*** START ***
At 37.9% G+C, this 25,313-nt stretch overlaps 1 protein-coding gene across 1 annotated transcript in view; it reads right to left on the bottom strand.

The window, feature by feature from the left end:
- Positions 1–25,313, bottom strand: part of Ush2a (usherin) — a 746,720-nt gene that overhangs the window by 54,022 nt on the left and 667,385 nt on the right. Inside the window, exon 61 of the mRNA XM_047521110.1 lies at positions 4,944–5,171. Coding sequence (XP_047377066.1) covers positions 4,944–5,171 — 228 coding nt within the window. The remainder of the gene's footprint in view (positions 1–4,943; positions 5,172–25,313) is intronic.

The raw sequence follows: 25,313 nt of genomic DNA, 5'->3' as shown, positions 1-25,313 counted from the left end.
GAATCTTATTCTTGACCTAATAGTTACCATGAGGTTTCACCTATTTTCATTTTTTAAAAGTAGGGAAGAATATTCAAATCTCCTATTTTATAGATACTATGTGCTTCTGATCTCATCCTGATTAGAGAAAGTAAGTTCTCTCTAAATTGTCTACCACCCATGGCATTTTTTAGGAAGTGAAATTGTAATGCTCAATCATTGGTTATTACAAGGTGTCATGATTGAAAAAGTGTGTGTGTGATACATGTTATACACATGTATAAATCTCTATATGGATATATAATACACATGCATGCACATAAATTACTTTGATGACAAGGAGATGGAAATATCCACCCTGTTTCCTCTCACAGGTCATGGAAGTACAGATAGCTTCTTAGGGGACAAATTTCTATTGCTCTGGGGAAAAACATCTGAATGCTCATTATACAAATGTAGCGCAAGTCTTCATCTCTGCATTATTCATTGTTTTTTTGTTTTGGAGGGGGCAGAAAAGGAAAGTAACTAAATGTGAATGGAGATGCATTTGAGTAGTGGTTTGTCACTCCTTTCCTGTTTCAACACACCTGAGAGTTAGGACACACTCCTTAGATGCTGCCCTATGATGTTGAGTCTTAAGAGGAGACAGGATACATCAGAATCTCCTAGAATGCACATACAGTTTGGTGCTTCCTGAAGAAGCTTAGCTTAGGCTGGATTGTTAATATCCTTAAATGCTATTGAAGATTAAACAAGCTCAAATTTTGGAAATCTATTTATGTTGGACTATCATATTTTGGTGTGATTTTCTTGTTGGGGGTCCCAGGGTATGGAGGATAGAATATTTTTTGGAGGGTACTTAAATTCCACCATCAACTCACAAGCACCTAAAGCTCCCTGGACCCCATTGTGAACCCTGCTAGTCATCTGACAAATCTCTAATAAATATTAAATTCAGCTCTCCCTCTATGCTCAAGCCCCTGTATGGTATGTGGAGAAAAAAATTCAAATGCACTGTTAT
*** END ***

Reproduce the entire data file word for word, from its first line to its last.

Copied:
At 37.9% G+C, this 25,313-nt stretch overlaps 1 protein-coding gene across 1 annotated transcript in view; it reads right to left on the bottom strand.

The window, feature by feature from the left end:
- Positions 1–25,313, bottom strand: part of Ush2a (usherin) — a 746,720-nt gene that overhangs the window by 54,022 nt on the left and 667,385 nt on the right. Inside the window, exon 61 of the mRNA XM_047521110.1 lies at positions 4,944–5,171. Coding sequence (XP_047377066.1) covers positions 4,944–5,171 — 228 coding nt within the window. The remainder of the gene's footprint in view (positions 1–4,943; positions 5,172–25,313) is intronic.

The raw sequence follows: 25,313 nt of genomic DNA, 5'->3' as shown, positions 1-25,313 counted from the left end.
GAATCTTATTCTTGACCTAATAGTTACCATGAGGTTTCACCTATTTTCATTTTTTAAAAGTAGGGAAGAATATTCAAATCTCCTATTTTATAGATACTATGTGCTTCTGATCTCATCCTGATTAGAGAAAGTAAGTTCTCTCTAAATTGTCTACCACCCATGGCATTTTTTAGGAAGTGAAATTGTAATGCTCAATCATTGGTTATTACAAGGTGTCATGATTGAAAAAGTGTGTGTGTGATACATGTTATACACATGTATAAATCTCTATATGGATATATAATACACATGCATGCACATAAATTACTTTGATGACAAGGAGATGGAAATATCCACCCTGTTTCCTCTCACAGGTCATGGAAGTACAGATAGCTTCTTAGGGGACAAATTTCTATTGCTCTGGGGAAAAACATCTGAATGCTCATTATACAAATGTAGCGCAAGTCTTCATCTCTGCATTATTCATTGTTTTTTTGTTTTGGAGGGGGCAGAAAAGGAAAGTAACTAAATGTGAATGGAGATGCATTTGAGTAGTGGTTTGTCACTCCTTTCCTGTTTCAACACACCTGAGAGTTAGGACACACTCCTTAGATGCTGCCCTATGATGTTGAGTCTTAAGAGGAGACAGGATACATCAGAATCTCCTAGAATGCACATACAGTTTGGTGCTTCCTGAAGAAGCTTAGCTTAGGCTGGATTGTTAATATCCTTAAATGCTATTGAAGATTAAACAAGCTCAAATTTTGGAAATCTATTTATGTTGGACTATCATATTTTGGTGTGATTTTCTTGTTGGGGGTCCCAGGGTATGGAGGATAGAATATTTTTTGGAGGGTACTTAAATTCCACCATCAACTCACAAGCACCTAAAGCTCCCTGGACCCCATTGTGAACCCTGCTAGTCATCTGACAAATCTCTAATAAATATTAAATTCAGCTCTCCCTCTATGCTCAAGCCCCTGTATGGTATGTGGAGAAAAAAATTCAAATGCACTGTTAT